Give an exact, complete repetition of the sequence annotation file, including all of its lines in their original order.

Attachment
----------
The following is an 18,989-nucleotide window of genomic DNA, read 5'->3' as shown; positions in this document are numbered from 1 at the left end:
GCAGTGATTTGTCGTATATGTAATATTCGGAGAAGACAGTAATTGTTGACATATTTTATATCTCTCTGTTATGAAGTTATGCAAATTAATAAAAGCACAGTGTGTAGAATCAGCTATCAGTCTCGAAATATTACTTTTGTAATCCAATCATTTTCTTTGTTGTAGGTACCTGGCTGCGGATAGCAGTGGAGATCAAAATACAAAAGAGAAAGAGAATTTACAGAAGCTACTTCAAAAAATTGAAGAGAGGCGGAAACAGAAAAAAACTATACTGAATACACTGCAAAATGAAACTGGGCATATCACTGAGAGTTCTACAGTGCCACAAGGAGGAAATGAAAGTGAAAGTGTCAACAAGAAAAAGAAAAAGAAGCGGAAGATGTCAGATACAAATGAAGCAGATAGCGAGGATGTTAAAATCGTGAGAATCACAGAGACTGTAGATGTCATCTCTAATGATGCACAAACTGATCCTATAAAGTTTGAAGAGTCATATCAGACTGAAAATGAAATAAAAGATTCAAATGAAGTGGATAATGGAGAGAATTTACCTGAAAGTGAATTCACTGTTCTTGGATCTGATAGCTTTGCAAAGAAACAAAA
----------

The following is an 18,989-nucleotide window of genomic DNA, read 5'->3' as shown; positions in this document are numbered from 1 at the left end:
GCAGTGATTTGTCGTATATGTAATATTCGGAGAAGACAGTAATTGTTGACATATTTTATATCTCTCTGTTATGAAGTTATGCAAATTAATAAAAGCACAGTGTGTAGAATCAGCTATCAGTCTCGAAATATTACTTTTGTAATCCAATCATTTTCTTTGTTGTAGGTACCTGGCTGCGGATAGCAGTGGAGATCAAAATACAAAAGAGAAAGAGAATTTACAGAAGCTACTTCAAAAAATTGAAGAGAGGCGGAAACAGAAAAAAACTATACTGAATACACTGCAAAATGAAACTGGGCATATCACTGAGAGTTCTACAGTGCCACAAGGAGGAAATGAAAGTGAAAGTGTCAACAAGAAAAAGAAAAAGAAGCGGAAGATGTCAGATACAAATGAAGCAGATAGCGAGGATGTTAAAATCGTGAGAATCACAGAGACTGTAGATGTCATCTCTAATGATGCACAAACTGATCCTATAAAGTTTGAAGAGTCATATCAGACTGAAAATGAAATAAAAGATTCAAATGAAGTGGATAATGGAGAGAATTTACCTGAAAGTGAATTCACTGTTCTTGGATCTGATAGCTTTGCAAAGAAACAAAA